The Children Of Kenya
I was standing curbside on a street in Nairobi when a class of schoolchildren passed by. The uniformed 6-year-olds walked single-file, with one teacher in front and another guarding the rear. When they noticed me standing at the side of the road, the children’s faces brightened. They looked up at me as they passed, one by one, with big smiles and bright eyes. “Hello”…”thank you!”…”thank you missus”…”hello”…they spoke up loudly, cheerfully, showing off their English, as they reached up their little hands, one after another, to high five me. Some, having passed by where I stood, doubled back to the end of the line so they could high five me again.
We encountered similar bunches of schoolchildren everywhere we traveled in Nairobi—at the crocodile park…at the elephant orphanage…at Giraffe Manor, where we all listened attentively to the young man in charge as he told us how Reticulated Giraffes differ from Rothschild Giraffes…at the Karen Blixen Museum…
So many schoolchildren, all in uniform, all laughing, happy, enjoying their weekly field days out, eager to interact with us if they could.
In northern Kenya, outside Samburu Village, we saw schoolchildren, too, at a little school started with contributions from guests at the nearby Intrepid Lodge where we were staying. Originally, a handful of village children met with their teacher under a big, old acacia tree on the site. Attendance was limited to eight children, because that’s all that could fit beneath the tree. The little group moved every 20 minutes or so to follow the shade the acacia created throughout the day.
The first visitors that Tilas, our guide, took to see his village nearby noticed the kids under the tree, so committed to learning. “That just won’t do,” they told Tilas, and they and others like them over the months and years to follow made donations that have resulted in the current school compound. It’s eight small concrete classrooms constructed in a U shape around a dirt “courtyard” with an administration building at one end and a square dormitory at the other. Without electricity, without computers, without uniforms, without air conditioning, some without shoes, these first- through eighth-graders sit on wooden benches, sharing wooden plank desks. They show up each day alert and eager. Their principal, Elijah, took us on a tour.
In the first-grade classroom, Elijah introduced us as new friends and prompted the children to recite a poem for us in English and then to sing a song in Swahili. They obliged enthusiastically, and we seven foreigners, wandering Americans, wholly out of place but completely welcome, stood before these dozen Kenyan 6-year-olds, drinking it all in. Pure potential…unadulterated promise.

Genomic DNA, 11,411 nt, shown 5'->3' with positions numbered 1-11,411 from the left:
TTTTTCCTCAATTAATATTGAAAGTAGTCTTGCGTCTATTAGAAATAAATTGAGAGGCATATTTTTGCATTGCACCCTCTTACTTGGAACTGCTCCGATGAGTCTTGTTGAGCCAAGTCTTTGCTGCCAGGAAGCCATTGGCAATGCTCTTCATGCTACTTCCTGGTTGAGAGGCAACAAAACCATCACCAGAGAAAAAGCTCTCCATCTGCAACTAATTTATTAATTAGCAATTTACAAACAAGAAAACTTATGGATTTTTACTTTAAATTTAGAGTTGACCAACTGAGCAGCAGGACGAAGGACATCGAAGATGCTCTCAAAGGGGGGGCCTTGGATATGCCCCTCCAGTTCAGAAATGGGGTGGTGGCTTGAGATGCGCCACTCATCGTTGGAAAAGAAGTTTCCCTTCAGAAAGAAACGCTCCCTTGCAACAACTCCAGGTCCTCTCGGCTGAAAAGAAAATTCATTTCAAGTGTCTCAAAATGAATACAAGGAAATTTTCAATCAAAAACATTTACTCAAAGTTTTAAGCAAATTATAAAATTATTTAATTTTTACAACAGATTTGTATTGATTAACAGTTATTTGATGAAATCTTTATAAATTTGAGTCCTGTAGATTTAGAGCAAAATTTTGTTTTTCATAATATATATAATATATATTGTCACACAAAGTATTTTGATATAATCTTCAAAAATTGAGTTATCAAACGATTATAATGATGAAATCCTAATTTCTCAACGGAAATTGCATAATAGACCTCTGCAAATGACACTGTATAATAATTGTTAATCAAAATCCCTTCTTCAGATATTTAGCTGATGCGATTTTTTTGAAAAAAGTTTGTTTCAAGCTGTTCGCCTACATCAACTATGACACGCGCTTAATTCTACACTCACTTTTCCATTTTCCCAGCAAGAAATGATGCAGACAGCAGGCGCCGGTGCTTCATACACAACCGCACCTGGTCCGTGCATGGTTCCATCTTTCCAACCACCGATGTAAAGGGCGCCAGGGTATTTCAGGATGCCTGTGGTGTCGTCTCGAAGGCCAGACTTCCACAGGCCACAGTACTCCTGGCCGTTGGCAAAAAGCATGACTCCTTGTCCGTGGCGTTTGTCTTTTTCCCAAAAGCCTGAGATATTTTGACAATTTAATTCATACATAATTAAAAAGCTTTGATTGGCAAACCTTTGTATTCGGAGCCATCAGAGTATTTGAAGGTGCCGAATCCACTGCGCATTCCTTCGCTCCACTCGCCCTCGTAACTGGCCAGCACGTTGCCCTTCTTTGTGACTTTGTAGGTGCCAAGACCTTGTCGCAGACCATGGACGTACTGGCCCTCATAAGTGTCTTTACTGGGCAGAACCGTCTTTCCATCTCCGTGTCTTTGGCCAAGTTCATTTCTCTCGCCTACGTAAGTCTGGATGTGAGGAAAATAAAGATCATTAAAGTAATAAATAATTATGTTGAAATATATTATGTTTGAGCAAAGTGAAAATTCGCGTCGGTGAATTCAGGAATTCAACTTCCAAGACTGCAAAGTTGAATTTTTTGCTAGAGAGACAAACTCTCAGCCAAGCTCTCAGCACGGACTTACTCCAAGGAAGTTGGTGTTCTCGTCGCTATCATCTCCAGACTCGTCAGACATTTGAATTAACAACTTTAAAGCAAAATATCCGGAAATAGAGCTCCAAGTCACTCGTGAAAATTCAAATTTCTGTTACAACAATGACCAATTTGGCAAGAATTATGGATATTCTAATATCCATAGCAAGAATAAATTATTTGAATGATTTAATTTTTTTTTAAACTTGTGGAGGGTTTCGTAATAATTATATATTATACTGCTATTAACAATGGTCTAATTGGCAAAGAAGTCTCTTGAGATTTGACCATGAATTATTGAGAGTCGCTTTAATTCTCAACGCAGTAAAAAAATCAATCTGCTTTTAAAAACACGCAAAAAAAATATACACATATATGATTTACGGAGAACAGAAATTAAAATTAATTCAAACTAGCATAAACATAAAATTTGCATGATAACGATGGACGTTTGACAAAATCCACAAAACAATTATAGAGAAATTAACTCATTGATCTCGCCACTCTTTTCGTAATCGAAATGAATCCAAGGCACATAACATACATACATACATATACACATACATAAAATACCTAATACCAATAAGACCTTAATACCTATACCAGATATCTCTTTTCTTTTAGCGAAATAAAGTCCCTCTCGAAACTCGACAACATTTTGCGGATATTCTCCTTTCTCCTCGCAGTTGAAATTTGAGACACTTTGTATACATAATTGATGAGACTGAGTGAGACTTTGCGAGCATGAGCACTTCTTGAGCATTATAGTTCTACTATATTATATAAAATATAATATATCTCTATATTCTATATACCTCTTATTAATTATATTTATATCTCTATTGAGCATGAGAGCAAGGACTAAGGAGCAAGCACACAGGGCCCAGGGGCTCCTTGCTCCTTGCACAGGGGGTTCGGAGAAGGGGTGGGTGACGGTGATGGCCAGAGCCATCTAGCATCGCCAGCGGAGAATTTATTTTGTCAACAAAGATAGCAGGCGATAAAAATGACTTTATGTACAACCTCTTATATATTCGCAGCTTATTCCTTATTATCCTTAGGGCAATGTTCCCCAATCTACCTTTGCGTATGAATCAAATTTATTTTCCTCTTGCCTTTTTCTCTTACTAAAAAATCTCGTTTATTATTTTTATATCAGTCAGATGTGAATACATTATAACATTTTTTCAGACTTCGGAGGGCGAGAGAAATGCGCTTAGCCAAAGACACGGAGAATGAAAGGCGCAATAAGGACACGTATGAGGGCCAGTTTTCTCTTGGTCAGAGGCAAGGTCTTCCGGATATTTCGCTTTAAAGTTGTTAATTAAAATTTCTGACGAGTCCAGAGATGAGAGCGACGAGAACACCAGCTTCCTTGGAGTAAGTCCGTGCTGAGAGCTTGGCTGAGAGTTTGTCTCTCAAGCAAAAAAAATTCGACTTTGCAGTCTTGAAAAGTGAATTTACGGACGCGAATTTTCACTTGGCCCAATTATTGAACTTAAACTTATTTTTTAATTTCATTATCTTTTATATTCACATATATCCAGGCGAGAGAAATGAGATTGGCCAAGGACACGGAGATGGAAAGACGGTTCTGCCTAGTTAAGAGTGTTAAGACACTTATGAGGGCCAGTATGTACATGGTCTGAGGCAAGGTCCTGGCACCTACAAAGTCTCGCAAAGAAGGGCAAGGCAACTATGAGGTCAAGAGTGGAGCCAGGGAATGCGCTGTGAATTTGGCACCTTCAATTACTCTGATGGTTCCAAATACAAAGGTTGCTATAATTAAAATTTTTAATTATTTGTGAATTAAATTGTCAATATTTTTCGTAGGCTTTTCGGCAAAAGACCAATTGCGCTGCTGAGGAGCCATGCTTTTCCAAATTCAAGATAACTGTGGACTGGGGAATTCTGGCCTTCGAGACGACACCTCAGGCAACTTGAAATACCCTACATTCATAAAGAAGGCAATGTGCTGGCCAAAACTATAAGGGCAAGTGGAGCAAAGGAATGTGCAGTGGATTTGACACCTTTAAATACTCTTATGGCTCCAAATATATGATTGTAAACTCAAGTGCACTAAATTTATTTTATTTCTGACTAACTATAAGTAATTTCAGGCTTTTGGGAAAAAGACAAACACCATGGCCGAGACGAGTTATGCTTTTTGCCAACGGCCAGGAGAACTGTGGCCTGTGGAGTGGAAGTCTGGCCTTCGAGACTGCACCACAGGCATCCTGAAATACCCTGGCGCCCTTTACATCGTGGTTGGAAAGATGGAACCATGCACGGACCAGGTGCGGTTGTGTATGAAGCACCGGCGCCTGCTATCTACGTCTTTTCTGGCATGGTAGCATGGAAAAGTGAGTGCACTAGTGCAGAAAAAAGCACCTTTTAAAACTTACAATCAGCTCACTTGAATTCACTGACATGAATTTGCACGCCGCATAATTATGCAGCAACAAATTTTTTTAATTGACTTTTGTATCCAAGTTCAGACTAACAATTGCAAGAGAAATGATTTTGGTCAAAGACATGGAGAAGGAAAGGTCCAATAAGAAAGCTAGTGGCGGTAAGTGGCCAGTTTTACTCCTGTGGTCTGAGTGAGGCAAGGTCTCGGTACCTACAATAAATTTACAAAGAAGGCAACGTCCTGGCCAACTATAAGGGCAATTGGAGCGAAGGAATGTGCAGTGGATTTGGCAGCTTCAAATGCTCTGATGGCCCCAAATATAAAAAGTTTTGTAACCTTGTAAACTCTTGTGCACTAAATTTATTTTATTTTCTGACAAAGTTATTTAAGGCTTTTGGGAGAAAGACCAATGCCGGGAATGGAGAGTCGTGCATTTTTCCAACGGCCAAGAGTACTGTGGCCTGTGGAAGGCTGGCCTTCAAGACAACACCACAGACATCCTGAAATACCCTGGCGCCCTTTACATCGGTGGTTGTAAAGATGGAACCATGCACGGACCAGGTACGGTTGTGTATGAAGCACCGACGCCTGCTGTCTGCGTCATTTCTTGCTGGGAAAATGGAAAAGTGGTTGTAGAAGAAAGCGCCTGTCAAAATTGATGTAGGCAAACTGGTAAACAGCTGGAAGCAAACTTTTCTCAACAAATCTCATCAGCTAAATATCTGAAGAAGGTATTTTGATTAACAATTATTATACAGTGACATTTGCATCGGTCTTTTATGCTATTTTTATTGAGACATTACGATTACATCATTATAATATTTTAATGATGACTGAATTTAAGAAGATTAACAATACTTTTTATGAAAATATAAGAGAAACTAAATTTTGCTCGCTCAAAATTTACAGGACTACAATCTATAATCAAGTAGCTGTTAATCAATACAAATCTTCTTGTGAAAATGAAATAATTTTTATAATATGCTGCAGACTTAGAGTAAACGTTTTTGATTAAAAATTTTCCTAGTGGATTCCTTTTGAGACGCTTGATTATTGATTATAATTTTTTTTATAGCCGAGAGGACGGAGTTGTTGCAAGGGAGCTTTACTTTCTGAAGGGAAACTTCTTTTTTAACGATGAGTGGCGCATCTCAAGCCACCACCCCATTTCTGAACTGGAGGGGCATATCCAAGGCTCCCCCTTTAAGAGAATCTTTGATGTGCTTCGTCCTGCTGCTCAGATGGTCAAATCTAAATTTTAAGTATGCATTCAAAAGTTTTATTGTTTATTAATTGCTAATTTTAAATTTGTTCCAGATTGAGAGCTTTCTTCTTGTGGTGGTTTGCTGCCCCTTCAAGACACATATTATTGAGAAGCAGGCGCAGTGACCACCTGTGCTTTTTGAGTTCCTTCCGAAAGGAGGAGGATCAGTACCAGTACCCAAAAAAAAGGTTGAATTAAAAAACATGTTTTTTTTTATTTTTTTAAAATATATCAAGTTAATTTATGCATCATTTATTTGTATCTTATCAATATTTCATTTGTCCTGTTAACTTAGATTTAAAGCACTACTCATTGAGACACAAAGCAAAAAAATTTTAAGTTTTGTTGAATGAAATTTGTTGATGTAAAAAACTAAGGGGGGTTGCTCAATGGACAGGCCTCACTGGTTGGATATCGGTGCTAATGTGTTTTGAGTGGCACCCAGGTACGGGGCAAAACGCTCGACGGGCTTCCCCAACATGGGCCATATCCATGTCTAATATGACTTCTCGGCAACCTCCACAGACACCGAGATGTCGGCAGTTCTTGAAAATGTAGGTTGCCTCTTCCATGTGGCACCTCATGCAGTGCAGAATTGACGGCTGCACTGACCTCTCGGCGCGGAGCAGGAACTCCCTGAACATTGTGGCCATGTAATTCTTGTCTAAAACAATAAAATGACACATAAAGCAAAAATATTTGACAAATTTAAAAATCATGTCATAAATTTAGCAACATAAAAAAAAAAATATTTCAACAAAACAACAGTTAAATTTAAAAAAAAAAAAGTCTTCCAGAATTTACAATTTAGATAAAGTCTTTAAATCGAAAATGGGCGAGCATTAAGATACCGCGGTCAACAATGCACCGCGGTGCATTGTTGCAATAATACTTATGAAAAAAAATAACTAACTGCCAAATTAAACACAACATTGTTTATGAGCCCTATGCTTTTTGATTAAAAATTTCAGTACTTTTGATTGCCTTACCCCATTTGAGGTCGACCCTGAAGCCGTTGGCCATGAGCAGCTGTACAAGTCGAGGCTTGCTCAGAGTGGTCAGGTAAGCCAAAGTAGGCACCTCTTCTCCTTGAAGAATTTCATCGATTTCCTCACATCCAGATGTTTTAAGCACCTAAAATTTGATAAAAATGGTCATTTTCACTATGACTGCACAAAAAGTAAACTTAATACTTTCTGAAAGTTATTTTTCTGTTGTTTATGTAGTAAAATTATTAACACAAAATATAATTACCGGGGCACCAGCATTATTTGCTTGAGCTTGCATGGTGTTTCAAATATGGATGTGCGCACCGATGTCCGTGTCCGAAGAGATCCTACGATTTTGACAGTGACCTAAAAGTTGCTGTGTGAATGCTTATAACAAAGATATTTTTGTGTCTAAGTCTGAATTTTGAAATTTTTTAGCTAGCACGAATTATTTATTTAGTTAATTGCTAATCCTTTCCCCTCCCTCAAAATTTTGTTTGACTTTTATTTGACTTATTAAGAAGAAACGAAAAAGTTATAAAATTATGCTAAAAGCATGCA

“Do you have any questions for our visitors?” Elijah wondered of his first-graders.
“What is your name?” one little girl whispered in the direction of Jackson.
We walked from the first-grade class through the dirt courtyard to Elijah’s small, also un-air-conditioned office. On the wall, he had posted a list of his six teachers’ names and their phone numbers. In piles on his desk were old textbooks and maps.
“What do you need?” our friend Bohn, traveling with us, asked.
“We need a fence,” Elijah explained. “We have no fence, so the animals, especially the elephants, pass through and sometimes cause damage. So we need a fence. And we need mattresses for the dormitory. We have a few but not enough. Most of the children who live here sleep on the floor now.”
“How much does a mattress cost?” Lief asked.
“About 17,000 schillings,” Elijah replied. I looked over at Lief. “That’s about US$20,” Lief whispered.
“How many mattresses do you need?” Lief continued with Elijah.
“At least 40,” the schoolmaster said.
Kaitlin and Jackson returned to the first-grade classroom to take a photo of the children, and we all stood in the shade of the big acacia in the dirt courtyard, the one where the whole thing began, to take a group shot. Then we climbed back into our safari jeep and waved good-bye to the children standing in the doorways of their respective classrooms, all smiling.
“Good bye,” they called. “Thank you!”
“I have an idea,” I said to Lief after we’d returned to the lodge later that day.
“Next week is your birthday. I thought I’d buy Elijah his 40 mattresses. Tell him they’re from you. As a birthday present.”
I organized the gift through Tilas, our guide, who promised to send photos of the mattresses being delivered and installed in the dormitory as soon as he’s able to organize it all.
Maybe for Christmas I’ll give Lief a fence to keep the elephants out.